That’s a real shame, says Kantorovskiy. Her children loved the pre-school classes, where they sang songs and made art and listened to Jewish stories. “It was a real event for them,” she says. “My daughter says how much she misses that.”

Back in the classroom, the two-hour lesson nears its end. It’s time for the families to go through what would happen right before the Shabbat meal.

“On Shabbat, parents bless their children,” Tsvibel announces, before asking each family group to bless their sons and then their daughters, laying hands on the children’s heads and kissing them afterwards.

Then it’s Kiddush over the wine, Hamotzi over the challah, and another treat: borekas for everyone.

Then class is over and Tsvibel is alone, left to pack up her plates of fruit, her candles and plastic bowls, her boxes of costumes and art supplies. She brings it all, sets it all up and carts it all away — sometimes she has a helper, but more often than not, she’s a one-woman show.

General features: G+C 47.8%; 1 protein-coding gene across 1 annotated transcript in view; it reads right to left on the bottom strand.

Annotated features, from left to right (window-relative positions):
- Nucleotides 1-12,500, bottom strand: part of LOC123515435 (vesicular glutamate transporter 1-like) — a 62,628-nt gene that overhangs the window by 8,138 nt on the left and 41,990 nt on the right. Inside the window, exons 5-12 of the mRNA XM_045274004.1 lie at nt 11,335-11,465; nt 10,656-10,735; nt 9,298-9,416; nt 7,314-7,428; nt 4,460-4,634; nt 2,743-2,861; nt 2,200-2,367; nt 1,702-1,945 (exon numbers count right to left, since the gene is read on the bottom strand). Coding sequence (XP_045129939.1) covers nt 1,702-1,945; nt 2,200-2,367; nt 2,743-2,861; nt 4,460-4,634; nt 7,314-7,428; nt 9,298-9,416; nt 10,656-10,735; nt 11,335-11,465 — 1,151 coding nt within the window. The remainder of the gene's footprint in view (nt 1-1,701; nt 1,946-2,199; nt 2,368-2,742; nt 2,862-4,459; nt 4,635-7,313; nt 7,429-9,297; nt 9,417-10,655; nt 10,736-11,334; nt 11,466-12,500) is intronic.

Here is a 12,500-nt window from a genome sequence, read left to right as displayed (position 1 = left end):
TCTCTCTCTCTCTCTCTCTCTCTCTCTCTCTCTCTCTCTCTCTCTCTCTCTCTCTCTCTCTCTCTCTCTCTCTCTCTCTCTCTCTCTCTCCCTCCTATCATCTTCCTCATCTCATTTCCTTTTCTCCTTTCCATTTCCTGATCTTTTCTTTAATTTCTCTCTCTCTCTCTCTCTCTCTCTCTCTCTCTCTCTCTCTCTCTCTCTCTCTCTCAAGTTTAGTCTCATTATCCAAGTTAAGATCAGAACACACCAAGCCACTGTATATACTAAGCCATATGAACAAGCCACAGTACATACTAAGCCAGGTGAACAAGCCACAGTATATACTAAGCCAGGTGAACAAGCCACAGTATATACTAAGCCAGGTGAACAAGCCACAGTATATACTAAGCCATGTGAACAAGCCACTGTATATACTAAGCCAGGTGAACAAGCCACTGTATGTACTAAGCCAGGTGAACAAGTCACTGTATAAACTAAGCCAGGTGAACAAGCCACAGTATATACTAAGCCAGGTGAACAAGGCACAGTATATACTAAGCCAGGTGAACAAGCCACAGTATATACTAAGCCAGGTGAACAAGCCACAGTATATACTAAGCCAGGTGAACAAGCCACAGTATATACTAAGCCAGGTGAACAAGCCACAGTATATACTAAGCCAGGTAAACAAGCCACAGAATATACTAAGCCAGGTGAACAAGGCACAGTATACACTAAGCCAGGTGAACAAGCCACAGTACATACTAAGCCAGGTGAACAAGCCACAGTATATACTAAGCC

“I go with my boxes of props,” she says. “Basically, I’m a maggid that goes from village to village with knowledge. The Talmud says you should teach Torah ‘until they beat you with sticks.’

“That’s what I’m doing.”

Sue Fishkoff

Sue Fishkoff is the editor emerita of J. She can be reached at [email protected].